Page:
How to clean Indian rugs?

There are a number of options for cleaning rugs from India. Whether you're looking to practice good routine maintenance on the material or you have an emergency spill on your hands, cleaning Indian floor rugs on a regular basis is essential to preserving the condition of the knots and fibers. The following tips can be helpful for ensuring your Indian rug always looks and feels its best.

Vacuuming a handwoven rug

While this is something you should really do once every two weeks, many rug owners are skittish about using a vacuum on the material. This is due to the delicate nature of the fibers and the beater bar on most vacuum cleaners can quickly snag and even damage the rug. The solution is to use one of the many brush attachments that are often included with the vacuum cleaner. That will allow you to pick up all the loose dirt and debris hiding in the fibers while keeping them safe from potential pulls and tears.

But if you're still worried or your vacuum cleaner didn't come with those fancy attachments, you can use a broom to sweep away the dirt. This can be particularly useful on the fringe of your rug. A vacuum is better but, in a pinch, give it a sweep.

Pick up messy spills fast

When something spills on your Indian rug, you need to act fast. The quicker you pick up the liquid or substance that's been dropped, the less time for stains to set. First things first, always blot a spill, and never wipe—as this will cause the stain to penetrate the fibers. A towel or paper towel should be sufficient for absorbing the spill and once you've picked up as much as you can, it's time to clean.

A combination of white vinegar and baking soda usually does the trick. First, test any cleaning solution on a small, hidden piece of the rug to make sure it won’t react poorly. Then, mix a quarter cup of white vinegar with a quarter cup of water and mix. Apply a small to the area of the spill and let it sit for about five minutes before blotting it up with a clean towel. If you need something a little more powerful and penetrating, then add baking soda and put some of the mix on the rug. Let it sit for a while and then blot it up. The stain should be gone. If it still lingers a bit, repeat the process.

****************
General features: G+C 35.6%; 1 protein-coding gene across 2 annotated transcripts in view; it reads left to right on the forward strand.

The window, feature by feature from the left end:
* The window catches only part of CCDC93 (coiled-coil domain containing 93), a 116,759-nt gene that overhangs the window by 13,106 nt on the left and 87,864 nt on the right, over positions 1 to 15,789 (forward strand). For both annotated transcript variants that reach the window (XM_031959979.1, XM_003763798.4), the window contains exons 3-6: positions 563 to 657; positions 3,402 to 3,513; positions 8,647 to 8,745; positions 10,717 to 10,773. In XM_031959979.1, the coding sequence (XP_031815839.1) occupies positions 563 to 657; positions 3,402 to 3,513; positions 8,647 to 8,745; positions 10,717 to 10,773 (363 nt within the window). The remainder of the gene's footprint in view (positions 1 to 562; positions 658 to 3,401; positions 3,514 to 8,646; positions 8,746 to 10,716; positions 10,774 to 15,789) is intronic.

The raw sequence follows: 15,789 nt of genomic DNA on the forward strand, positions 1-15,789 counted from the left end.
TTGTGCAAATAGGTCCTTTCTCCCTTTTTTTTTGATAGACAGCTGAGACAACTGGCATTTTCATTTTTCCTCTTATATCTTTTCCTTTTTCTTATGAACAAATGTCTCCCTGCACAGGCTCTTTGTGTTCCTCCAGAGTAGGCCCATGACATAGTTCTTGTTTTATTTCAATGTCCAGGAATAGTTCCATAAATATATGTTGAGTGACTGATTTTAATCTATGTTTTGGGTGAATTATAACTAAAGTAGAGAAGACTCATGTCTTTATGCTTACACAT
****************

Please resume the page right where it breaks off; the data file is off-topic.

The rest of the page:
Drying an Indian rug

Once you've finished cleaning the rug you must be sure it is thoroughly dried before you lay it down again. The most effective way to dry an Indian rug is by hanging it over something like a fence or a clothesline to allow excess water to drip from the material and proper airflow to circulate through it. The sun is your ally; helping to naturally bleach and disinfect the rug, but make sure you don’t leave it out for too long if you don’t want the color to fade slightly. Cool air is the best method for drying an Indian rug, warm air or heat will only promote moisture and not remove it. Depending on the size of the rug, it could take anywhere from one to four days to achieve the desired result.

What are Indian rugs called?

There is a long and storied history of rug making throughout India going as far back as the 17th century. The country is still exporting rugs today, producing Indian rugs for sale across the world with some of the most productive areas being Agra, Kashmir, and Bhadohi just to name a few. Although the rugs themselves can be classified as Oriental, they are sometimes called by the region from which the rug originated. As an example, a Kashmir rug is an Indian rug that was woven in Kashmir. The same goes for an Agra rug. These are products of India made from any number of materials from cotton to silk.

How expensive can Indian rugs get?

Some Indian floor rugs can cost thousands of dollars. But what determines how expensive these rugs can get? Size is one, the materials used is another, combine those with the time it takes to weave the rug and you have some of the critical factors that go into the price of an Indian rug. Another crucial and classic aspect of rug pricing is the knot count. Much like with a thread count on your bed sheets, the number of knots in the rug will drive up the price, because a higher knot count requires more time and yarn, and also feels more luxurious, augmenting the rug’s aesthetic, texture, and durability.